My parents have been great in my opinion. Ever since her diagnosis, they have made it clear that for my childhood, Janey is our shared responsibility; more theirs than mine and my brother's, however, there will come a time that when my parents will not be able to care for her anymore, and she will be our responsibility.  I accept this, as does my brother.  I do help out with Janey often, but my parents have let me have an otherwise completely normal childhood, and they care for me just as much as they would have had Janey not been autistic.  In a way, Janey's autism has given me more freedom than I would have had otherwise, for a huge chunk of their attention is spent caring for her.   This is good for me, I have learned independence at a younger age than others, and my parents have learned to trust me with my schoolwork and don't bother me about when I do my studies.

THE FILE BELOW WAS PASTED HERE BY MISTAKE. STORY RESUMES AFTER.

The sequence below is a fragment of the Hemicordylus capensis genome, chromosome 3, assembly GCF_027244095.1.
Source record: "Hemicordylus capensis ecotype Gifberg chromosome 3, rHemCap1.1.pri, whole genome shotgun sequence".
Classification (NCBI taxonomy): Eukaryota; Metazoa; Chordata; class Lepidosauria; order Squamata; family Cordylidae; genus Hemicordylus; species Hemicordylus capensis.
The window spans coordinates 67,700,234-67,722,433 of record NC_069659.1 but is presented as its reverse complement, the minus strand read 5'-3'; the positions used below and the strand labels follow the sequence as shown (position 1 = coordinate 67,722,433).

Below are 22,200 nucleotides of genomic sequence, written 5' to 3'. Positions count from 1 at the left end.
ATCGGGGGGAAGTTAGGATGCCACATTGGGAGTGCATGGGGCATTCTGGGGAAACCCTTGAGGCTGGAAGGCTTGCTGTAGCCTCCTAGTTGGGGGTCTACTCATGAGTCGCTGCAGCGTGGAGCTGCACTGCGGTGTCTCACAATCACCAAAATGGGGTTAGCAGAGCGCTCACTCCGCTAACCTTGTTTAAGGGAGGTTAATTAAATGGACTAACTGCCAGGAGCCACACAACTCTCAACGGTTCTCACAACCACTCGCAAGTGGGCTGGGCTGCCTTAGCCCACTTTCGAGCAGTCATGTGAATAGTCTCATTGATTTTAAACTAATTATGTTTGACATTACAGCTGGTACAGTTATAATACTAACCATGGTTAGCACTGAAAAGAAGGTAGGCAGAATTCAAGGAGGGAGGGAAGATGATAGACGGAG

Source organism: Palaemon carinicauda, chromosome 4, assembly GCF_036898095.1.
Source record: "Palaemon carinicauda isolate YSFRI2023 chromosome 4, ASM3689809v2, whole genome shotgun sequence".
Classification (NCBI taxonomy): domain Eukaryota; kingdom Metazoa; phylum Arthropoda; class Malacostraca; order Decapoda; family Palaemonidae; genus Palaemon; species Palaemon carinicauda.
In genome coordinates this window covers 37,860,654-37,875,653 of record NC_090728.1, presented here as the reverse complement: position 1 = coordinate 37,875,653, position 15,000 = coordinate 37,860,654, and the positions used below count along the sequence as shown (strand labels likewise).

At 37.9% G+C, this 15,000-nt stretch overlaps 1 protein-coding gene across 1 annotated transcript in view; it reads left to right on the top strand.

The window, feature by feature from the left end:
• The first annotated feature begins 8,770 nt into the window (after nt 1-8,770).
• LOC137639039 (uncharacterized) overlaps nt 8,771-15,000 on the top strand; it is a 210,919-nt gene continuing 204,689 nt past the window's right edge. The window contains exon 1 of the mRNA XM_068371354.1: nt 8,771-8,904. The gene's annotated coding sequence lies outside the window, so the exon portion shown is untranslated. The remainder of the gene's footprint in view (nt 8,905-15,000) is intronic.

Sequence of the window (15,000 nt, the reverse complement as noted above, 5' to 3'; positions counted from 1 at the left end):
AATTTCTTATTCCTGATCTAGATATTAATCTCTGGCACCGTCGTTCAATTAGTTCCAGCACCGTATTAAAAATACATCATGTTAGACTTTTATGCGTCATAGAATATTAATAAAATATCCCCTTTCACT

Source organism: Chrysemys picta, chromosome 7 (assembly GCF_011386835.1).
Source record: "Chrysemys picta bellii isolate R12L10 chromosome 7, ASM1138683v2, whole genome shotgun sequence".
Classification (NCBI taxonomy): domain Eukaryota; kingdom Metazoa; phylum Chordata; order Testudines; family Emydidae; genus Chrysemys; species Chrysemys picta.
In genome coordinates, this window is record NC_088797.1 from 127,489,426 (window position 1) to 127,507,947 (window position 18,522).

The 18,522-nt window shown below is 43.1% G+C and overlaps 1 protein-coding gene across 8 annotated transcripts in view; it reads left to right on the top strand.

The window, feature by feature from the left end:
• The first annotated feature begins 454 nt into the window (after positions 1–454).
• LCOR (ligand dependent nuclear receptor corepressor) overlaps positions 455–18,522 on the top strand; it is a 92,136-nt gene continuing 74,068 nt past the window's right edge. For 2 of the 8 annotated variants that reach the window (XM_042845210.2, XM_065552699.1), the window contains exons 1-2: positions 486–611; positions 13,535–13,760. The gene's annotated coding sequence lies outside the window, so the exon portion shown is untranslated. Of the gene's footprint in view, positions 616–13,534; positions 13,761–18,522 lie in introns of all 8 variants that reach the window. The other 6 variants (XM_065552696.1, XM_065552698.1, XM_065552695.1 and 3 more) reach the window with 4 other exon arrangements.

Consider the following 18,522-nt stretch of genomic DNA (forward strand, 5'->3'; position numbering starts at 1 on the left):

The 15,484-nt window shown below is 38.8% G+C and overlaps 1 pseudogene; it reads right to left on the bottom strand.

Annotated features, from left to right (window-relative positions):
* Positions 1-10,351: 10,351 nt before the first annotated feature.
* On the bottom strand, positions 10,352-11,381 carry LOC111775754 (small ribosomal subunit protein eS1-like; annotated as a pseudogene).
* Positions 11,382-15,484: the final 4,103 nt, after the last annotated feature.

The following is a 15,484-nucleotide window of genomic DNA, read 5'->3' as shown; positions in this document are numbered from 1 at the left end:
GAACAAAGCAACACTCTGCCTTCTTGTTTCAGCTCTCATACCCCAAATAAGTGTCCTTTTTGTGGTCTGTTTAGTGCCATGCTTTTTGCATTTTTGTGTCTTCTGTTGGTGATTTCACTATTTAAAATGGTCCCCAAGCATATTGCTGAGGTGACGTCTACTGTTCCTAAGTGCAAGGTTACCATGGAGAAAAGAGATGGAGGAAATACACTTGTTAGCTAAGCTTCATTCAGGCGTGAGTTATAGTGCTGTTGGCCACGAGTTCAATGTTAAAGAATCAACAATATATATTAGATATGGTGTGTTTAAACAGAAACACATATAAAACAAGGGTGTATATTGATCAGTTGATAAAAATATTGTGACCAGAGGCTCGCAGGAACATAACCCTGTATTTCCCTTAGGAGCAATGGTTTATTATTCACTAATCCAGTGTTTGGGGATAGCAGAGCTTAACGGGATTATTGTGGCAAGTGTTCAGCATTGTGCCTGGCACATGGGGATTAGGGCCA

It should be said that I'm writing this on my own, my mother doesn't even know I already wrote this.  She'll proofread it before posting, I'm sure.

Autism is a scary thing.  I want to have children when I am older and have a family, however, it is widely unknown what causes autism, and it is possible that genetics play a role.  I have questioned whether I want to have children despite the risk of autism.  I know I'm quite young and I shouldn't worry about it yet at this age, but I can't help it.  I'm glad my parents had me, and to all of those parents out there who had an autistic child as your first, it must be a tough decision whether you should have more children.  It's not my place to say, I'm just happy that I exist, and I think I'll take the risk someday of being a father.